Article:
One of the fundamental principles of our business is continuous improvement through the integration of new technologies. While we monitor and constantly evaluate (new) technologies, we make sure to implement only those that will improve our work and add value for clients. Among the tools and systems that boost the quality of our work are frameworks. They are libraries of code that make frontend development and maintenance easier, especially on large and complex software solutions.
Recently, we recognized the value and potential of Svelte, an open-source framework that has gained popularity over the last years. Many developers and companies have embraced it, so we took to examining its potential in getting better outcomes for our clients.
In the dynamic world of frontend, many frameworks appeared over the past decade. Jokes about a new one popping up every day are not uncommon. They largely address the same challenges in user interface development, but they do it in different ways.
The abundance of choice leads to the question: how and why to choose one framework over all others?
The choice will often depend on the balance between the dev team knowledge and needs on the one side, and the solution requirements on the other. It’s important to understand that there isn’t such a thing as “the absolute best” among frameworks. What works great for one solution, can be far from ideal for another. Also, a framework that is widely accepted in a particular community (i.e. seen as “the best”), may not necessarily be the best choice for a particular solution. In other words, the framework that developers like the most may not necessarily be the best choice for the application they are building.
Therefore, when making a decision, it’s important to take various factors into account. They include the needs of the solution, the desires and requirements of the development team, the quality of the framework itself, compatibility with our own processes and operational business, and how to make the most of it in our daily work.
Svelte was created by Rich Harris in 2016, which makes it one of the latest among the major frameworks. It’s still in an early stage of development, but its results are more than promising. Compared to other front-end frameworks, Svelte takes a fundamentally different approach. It is primarily a compiler, which is a key concept in modern frontend development. The compilation process involves optimizing the code to reduce its size and complexity, resulting in improved web application performance.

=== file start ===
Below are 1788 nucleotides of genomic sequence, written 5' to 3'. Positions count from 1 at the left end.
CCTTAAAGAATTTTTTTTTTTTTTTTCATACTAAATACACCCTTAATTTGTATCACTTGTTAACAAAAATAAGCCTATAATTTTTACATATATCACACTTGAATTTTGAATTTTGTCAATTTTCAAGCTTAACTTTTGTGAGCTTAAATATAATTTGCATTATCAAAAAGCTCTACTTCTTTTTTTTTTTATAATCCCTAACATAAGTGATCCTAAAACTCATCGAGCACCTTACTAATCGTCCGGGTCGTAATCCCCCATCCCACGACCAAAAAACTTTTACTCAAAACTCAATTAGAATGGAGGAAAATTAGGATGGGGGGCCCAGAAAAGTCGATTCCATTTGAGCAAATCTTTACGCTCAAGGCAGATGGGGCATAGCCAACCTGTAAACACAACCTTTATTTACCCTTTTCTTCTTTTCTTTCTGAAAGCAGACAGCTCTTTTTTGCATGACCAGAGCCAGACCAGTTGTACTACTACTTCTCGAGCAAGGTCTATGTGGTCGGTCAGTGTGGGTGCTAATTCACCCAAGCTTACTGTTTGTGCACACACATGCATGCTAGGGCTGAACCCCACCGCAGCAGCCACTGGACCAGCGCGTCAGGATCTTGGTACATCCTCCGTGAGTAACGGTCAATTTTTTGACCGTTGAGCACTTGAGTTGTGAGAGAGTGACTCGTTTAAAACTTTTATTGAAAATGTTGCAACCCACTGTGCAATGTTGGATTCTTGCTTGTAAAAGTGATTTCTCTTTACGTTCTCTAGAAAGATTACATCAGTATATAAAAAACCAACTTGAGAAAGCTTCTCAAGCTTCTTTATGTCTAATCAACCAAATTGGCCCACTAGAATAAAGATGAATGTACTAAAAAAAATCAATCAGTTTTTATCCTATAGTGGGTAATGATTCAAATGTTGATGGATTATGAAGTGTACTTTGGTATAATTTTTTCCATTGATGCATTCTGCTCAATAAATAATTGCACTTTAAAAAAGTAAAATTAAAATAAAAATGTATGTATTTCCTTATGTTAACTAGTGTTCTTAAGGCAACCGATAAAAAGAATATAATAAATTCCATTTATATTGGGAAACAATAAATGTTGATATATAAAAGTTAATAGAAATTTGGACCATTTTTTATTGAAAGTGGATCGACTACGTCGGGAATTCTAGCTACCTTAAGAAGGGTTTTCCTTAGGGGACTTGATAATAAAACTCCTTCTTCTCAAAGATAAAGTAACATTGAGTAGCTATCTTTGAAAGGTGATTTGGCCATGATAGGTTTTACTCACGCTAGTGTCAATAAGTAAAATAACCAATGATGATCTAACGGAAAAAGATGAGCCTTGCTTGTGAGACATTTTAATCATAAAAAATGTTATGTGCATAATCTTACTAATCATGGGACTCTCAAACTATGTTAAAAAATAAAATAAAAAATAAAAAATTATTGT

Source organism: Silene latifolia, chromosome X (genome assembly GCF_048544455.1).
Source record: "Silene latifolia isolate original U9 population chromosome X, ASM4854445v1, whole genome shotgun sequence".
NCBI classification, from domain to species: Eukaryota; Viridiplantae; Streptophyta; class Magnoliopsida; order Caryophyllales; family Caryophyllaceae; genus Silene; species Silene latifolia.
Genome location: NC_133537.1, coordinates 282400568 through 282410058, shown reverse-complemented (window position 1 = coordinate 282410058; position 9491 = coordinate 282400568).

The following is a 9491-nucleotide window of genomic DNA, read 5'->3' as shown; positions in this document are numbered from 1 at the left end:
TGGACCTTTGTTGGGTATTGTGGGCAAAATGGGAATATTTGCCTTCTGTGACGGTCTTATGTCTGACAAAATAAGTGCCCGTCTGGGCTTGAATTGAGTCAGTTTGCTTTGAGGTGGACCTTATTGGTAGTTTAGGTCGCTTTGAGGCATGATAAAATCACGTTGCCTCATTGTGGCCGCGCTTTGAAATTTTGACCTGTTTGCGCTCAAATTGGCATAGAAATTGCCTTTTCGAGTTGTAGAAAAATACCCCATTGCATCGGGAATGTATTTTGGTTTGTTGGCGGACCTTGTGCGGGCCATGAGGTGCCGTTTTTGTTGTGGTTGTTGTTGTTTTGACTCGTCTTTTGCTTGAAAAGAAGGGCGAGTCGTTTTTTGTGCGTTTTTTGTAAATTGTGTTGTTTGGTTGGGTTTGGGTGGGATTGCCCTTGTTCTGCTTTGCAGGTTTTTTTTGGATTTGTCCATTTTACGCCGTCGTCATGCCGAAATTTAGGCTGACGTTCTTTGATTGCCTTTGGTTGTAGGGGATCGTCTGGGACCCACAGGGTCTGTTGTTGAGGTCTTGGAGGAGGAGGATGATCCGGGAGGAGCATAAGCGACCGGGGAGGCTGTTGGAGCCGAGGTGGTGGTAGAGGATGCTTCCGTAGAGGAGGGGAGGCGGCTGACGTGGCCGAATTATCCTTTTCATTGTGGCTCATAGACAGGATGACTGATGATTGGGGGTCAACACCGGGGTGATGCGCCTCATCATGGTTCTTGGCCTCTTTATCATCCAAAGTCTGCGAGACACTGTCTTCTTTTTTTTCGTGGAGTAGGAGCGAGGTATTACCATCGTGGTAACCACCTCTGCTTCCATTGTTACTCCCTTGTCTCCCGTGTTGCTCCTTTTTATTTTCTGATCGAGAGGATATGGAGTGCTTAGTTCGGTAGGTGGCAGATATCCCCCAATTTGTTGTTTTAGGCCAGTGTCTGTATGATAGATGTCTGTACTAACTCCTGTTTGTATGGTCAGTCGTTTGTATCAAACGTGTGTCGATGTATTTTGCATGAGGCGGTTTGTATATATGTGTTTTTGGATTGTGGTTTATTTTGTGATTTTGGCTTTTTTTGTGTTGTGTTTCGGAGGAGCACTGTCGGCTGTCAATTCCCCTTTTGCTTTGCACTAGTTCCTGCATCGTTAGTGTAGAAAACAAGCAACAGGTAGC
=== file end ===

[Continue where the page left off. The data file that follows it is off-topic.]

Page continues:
While other frameworks send an entire package of code, including a large block of functions that need to be integrated into the code to generate results, Svelte does it differently. Instead of sending large blocks of code, it generates only the necessary functions, making web pages faster and lighter, which leads to a better user experience.
For example, in some other frameworks you might need to write ten lines of code to get a functionality that your users need. In Svelte, you can get it with just two lines. “Write less, get more” is one of the better-known Svelte principles. Complex syntax is not required to execute specific functions, allowing for the development of fast and dynamic web applications.
While it may not provide all the functionalities of its dominant competitors, Svelte stands out with its simplicity and innovative approach. It is an attractive choice in an already saturated market.
Responsiveness is another of its key features. Svelte enables the building of user interfaces that quickly respond to user interactions, as well as to changes in data. From an architectural standpoint, it simplifies the development and maintenance of even the most demanding user interfaces. This is because it operates on the principle of smaller components that quickly react to changes, independently of each other.
In other frameworks, establishing communication between disconnected components will often require a deep understanding of the framework. In Svelte, a single variable is enough to ensure smooth interaction.
Back in the time when the first front-end frameworks began to emerge, they were client-side only. Data and code were delivered from the server, and everything was executed in the browser. Today, there are things like SvelteKit. It is a comprehensive toolkit for full-stack web application development built on top of Svelte. It falls into the category of transitional (meta) frameworks and offers the best of both worlds. It allows for client-side and server-side data loading and uses the same language (Svelte) for both modes of operation. The result? Faster development and reduced complexity.
SvelteKit can be implemented in various ways - using serverless architecture, edge computing, or containers. This is possible thanks to adapters that, through compilation, adapt system variables to different systems and solution requirements. This allows us to focus on solution development without the need for in-depth understanding of all the intricacies of external systems or infrastructure. It also speeds up the development process in a simple and flexible manner, while optimizing the code for different frontend platforms.
We chose Svelte for a number of reasons, ranging from solution requirements and the quality of the framework to the ability to quickly adapt it to our way of working.
Three key benefits it brings to our clients and solution are:
By investing in new and better technologies, we enhance our ability to meet client needs and power their competitive edge. Introducing Svelte framework into our business processes was one of many steps in this direction.
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